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Title: The effect of oxygen tension on the cytotoxic action of tumour necrosis factor-alpha
Author: Lynch, Eileen M.
ISNI:       0000 0001 3614 3781
Awarding Body: University of London
Current Institution: University College London (University of London)
Date of Award: 1996
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The influence of tumour relevant oxygen tensions on the cytotoxic action of TNFα on tumour cells, both in vitro and in vivo, was investigated. Tumour oxygen tensions were assessed in two murine tumours (SaF and CaNT), directly, using the Eppendorf pO2 histograph, and indirectly, by determining the radiobiological hypoxic fraction. These tumours are largely hypoxic with median pO2 values less than 2% oxygen (15 mmHg). Such oxygen tensions re-established in vitro induce resistance to TNFα cytotoxicity in murine and human tumour cell lines. The mechanism(s) of hypoxia-induced resistance to TNFα cytotoxicity was studied using the SaF cell line. The role of cell cycle was assessed but was found to be negligible. Western blotting and ELISA techniques were used to assess putative protective proteins such as manganese superoxide dismutase (MnSOD) and TNFα itself. MnSOD is not implicated in hypoxia-induced TNF-resistance. Endogenous TNFα levels were assessed and found to be significantly induced during hypoxic preincubation. Indeed, both pre-treatment of oxic cells with exogenous TNFα and overexpression of endogenous TNFα, by gene transfection, induced resistance to TNFα challenge. A growth delay assay and an in vivo/in vitro clonogenic assay determined that the direct cytotoxic action of TNFα in vivo is not the only mechanism implicated in its antitumour activity. Indeed, TNFα significantly reduces tumour blood flow, as demonstrated by laser Doppler flowmetry, and this may be largely responsible for the antitumour action of TNFα in vivo. The cytotoxic action of TNFα is dramatically modulated by oxygen tensions known to exist in tumours. Thus, overcoming tumour hypoxia could potentially increase TNFα cytotoxicity and together with the effective anti-vascular effects could perhaps improve the antitumour efficacy of TNFα.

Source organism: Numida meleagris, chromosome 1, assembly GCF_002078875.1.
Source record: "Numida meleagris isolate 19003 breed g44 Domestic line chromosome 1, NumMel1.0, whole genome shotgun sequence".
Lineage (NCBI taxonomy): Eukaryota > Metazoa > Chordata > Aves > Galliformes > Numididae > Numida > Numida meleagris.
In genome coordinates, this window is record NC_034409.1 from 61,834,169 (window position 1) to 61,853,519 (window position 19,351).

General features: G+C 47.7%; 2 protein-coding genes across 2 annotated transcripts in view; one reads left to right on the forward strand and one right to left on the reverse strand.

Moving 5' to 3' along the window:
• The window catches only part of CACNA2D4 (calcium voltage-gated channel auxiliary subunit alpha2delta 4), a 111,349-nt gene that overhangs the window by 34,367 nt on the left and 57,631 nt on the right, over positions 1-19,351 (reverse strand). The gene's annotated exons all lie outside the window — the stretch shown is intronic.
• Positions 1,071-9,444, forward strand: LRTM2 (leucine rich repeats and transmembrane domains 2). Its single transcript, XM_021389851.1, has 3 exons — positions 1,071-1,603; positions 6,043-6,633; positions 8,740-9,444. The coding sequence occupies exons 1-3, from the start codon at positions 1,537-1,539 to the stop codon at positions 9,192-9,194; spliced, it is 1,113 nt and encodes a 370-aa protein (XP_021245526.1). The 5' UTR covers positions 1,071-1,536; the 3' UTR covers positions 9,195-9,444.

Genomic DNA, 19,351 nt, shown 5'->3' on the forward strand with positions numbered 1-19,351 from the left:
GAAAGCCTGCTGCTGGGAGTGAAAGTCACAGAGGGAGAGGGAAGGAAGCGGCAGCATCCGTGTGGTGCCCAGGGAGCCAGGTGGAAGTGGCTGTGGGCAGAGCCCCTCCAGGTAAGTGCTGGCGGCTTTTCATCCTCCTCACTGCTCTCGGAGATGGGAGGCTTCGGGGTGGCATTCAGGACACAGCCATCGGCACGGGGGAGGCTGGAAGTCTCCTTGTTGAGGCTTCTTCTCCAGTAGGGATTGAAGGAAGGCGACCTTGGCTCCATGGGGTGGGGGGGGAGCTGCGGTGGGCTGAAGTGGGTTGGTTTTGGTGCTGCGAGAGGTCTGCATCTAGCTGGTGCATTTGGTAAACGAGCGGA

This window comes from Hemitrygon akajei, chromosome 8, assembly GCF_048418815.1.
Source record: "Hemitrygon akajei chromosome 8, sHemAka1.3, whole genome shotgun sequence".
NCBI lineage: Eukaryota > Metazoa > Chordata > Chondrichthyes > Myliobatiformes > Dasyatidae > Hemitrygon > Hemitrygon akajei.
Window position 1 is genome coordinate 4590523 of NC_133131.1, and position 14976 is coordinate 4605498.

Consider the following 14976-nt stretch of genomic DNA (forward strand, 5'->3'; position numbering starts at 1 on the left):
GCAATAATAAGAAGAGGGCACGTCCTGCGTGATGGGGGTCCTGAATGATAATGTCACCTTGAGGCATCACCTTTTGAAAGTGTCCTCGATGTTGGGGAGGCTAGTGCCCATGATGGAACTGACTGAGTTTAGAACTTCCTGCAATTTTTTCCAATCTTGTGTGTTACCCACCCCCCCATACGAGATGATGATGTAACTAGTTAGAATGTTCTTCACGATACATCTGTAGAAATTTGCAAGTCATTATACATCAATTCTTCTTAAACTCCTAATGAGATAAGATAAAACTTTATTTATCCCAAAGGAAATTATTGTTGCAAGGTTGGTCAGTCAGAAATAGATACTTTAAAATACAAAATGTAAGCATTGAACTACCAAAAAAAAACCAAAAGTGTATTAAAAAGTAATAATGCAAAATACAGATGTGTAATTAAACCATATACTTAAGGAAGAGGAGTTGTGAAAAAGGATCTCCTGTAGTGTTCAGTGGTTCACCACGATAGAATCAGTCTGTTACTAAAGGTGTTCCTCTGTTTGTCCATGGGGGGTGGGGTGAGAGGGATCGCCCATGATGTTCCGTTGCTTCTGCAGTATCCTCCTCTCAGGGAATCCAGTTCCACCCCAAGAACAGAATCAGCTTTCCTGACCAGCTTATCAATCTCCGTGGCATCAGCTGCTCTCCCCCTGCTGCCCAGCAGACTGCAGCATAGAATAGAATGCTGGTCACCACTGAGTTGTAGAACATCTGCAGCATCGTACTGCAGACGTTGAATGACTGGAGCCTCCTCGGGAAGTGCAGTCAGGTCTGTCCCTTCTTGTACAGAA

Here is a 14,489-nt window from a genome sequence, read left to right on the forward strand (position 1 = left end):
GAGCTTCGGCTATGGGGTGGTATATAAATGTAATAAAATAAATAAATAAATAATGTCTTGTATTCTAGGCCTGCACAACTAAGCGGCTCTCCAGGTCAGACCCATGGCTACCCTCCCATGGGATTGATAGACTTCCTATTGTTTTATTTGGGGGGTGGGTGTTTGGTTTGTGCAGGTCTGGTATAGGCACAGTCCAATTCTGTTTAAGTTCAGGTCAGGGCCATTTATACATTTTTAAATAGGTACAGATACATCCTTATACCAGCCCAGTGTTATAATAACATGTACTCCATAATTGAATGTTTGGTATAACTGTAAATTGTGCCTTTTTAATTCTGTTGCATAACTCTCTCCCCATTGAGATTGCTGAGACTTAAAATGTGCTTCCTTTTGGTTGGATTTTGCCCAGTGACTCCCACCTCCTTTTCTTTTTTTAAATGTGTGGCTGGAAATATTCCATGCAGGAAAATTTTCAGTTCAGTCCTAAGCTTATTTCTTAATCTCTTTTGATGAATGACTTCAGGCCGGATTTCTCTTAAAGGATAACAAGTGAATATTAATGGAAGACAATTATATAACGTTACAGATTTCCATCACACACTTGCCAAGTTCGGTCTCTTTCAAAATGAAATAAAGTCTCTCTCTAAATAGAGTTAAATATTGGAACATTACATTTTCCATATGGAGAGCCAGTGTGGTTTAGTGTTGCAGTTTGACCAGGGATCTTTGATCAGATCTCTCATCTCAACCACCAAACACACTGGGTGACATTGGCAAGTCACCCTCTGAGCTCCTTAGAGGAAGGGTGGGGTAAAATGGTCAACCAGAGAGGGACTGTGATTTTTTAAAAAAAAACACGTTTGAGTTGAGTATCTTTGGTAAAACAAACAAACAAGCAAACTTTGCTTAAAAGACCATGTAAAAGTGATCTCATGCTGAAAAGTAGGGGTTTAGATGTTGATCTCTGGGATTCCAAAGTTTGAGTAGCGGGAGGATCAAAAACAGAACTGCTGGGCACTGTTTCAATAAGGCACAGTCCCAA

Supervisor: Not available Sponsor: Not available
Qualification Name: Thesis (Ph.D.) Qualification Level: Doctoral
EThOS ID:  DOI: Not available
Keywords: Tumour hypoxia; Cancer; Antitumour efficacy